The federal government has extended the deadline to apply to the Canada Summer Jobs program, as a new attestation policy continues to cause controversy.
The Liberal government announced Friday applications to receive funding from the program will be accepted for another week, until Feb. 9, 2018.
The CSJ provides funding to public-sector employers, non-profit organizations and small businesses with 50 or less full-time employees to create employment opportunities for full-time students between the ages of 15 and 30 that intend to continue their studies the next school year.
Bruce-Grey-Owen Sound MP Larry Miller continues to speak out against the addition of a new attestation statement. It requires applicants to agree with certain values -- including reproductive rights and right to be free from all forms of discrimination -- before they can submit applications for funding.
Miller has said in the past, the values applicants are required to uphold align with the Liberal Party's own ideology and are inconsistent with the Charter of Rights and Freedoms. He said religious organizations who may not necessarily agree with certain values may have to sign the attestation against their own beliefs and religion or lose funding.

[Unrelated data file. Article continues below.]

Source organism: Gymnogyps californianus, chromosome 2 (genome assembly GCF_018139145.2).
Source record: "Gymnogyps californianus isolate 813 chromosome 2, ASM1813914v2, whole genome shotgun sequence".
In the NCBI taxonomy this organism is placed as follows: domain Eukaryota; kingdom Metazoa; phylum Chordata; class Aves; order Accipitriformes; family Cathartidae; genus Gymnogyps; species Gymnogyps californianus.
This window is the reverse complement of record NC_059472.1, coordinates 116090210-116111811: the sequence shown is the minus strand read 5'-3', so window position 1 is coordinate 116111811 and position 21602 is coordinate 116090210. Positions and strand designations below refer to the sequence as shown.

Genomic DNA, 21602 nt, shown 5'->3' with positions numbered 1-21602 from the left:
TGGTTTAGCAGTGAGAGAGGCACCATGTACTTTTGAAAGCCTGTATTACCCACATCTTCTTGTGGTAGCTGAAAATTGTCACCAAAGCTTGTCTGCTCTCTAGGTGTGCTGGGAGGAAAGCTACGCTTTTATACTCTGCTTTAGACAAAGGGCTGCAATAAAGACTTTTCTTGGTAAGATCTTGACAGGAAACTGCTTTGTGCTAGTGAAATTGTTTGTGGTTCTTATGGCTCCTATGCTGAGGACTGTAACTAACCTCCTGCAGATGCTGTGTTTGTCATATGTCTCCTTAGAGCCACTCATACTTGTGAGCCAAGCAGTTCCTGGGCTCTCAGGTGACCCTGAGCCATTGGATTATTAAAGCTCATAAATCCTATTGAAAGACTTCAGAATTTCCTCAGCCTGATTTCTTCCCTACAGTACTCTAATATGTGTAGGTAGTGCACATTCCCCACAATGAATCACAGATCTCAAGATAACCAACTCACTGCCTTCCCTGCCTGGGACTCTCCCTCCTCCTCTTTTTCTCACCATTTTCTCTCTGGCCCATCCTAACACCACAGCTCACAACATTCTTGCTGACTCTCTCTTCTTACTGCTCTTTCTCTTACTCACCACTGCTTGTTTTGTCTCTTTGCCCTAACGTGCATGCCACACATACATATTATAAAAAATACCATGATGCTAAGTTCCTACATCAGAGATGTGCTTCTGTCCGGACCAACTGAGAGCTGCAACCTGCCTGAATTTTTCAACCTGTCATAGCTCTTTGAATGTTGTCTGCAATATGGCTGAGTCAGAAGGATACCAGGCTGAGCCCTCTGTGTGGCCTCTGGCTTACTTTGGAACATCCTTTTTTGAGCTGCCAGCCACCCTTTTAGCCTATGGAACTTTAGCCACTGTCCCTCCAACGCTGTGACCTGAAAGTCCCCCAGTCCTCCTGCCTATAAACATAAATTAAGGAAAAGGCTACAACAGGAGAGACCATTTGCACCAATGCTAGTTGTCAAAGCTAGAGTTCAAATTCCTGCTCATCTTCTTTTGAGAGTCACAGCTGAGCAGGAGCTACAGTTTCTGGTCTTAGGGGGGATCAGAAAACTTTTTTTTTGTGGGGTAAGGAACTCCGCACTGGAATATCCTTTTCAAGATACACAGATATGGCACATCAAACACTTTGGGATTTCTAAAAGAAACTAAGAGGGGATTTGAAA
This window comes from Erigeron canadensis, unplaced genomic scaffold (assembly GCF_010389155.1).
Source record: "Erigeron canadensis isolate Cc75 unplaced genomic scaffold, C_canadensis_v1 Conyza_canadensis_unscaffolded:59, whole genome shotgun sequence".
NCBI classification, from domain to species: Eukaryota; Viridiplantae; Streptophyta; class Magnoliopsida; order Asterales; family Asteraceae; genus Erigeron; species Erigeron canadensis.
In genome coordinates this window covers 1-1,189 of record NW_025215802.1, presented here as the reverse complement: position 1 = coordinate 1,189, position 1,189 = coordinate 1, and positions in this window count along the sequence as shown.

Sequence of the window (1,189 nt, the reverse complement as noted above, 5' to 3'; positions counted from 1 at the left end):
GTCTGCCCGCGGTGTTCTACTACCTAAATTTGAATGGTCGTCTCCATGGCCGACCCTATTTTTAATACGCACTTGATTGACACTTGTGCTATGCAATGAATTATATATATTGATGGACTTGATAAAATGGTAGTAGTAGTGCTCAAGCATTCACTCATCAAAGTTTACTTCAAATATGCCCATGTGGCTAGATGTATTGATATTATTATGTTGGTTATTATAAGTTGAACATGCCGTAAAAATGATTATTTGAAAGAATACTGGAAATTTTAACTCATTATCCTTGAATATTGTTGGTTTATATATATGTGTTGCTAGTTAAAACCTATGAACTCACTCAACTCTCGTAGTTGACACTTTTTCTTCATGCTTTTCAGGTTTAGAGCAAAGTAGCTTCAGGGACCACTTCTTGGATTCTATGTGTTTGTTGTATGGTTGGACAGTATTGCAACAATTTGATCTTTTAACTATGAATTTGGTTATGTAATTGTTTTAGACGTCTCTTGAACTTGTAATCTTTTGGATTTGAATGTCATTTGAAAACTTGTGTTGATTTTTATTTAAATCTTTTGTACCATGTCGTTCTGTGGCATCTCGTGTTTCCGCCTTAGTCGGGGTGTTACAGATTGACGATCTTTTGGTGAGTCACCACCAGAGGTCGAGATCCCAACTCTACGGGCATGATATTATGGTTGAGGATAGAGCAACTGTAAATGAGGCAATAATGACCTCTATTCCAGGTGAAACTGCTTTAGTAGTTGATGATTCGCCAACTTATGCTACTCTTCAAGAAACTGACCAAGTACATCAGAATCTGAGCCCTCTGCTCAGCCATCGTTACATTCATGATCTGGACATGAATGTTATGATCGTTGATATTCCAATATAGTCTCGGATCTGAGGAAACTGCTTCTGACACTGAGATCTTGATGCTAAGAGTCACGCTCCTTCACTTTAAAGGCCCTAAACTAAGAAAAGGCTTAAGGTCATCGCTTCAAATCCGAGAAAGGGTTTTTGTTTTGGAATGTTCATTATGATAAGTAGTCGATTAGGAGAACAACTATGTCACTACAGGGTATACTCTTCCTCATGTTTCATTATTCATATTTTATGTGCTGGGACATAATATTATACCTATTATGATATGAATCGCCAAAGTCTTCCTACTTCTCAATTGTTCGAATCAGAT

The Conservative MP says he's met with numerous faith-based and other organizations
on the issue, and says it is making it impossible for some groups to
apply for funding they should be eligible for.
Despite the outcry, it doesn't look like the government intends to backtrack on the policy change.
Prime Minister Justin Trudeau addressed the issue publicly this week, saying the change was made as there are certain groups that are dedicated to fighting abortion rights for women and rights for LGBT communities, and that is wrong.
He says that is something the federal government should certainly not be funding summer students to do: to roll back the clock on women's rights.
Miller is encouraging groups to apply for funding to despite the attestation, but says it's a shame the Liberal government continues to play politics with youth summer employment.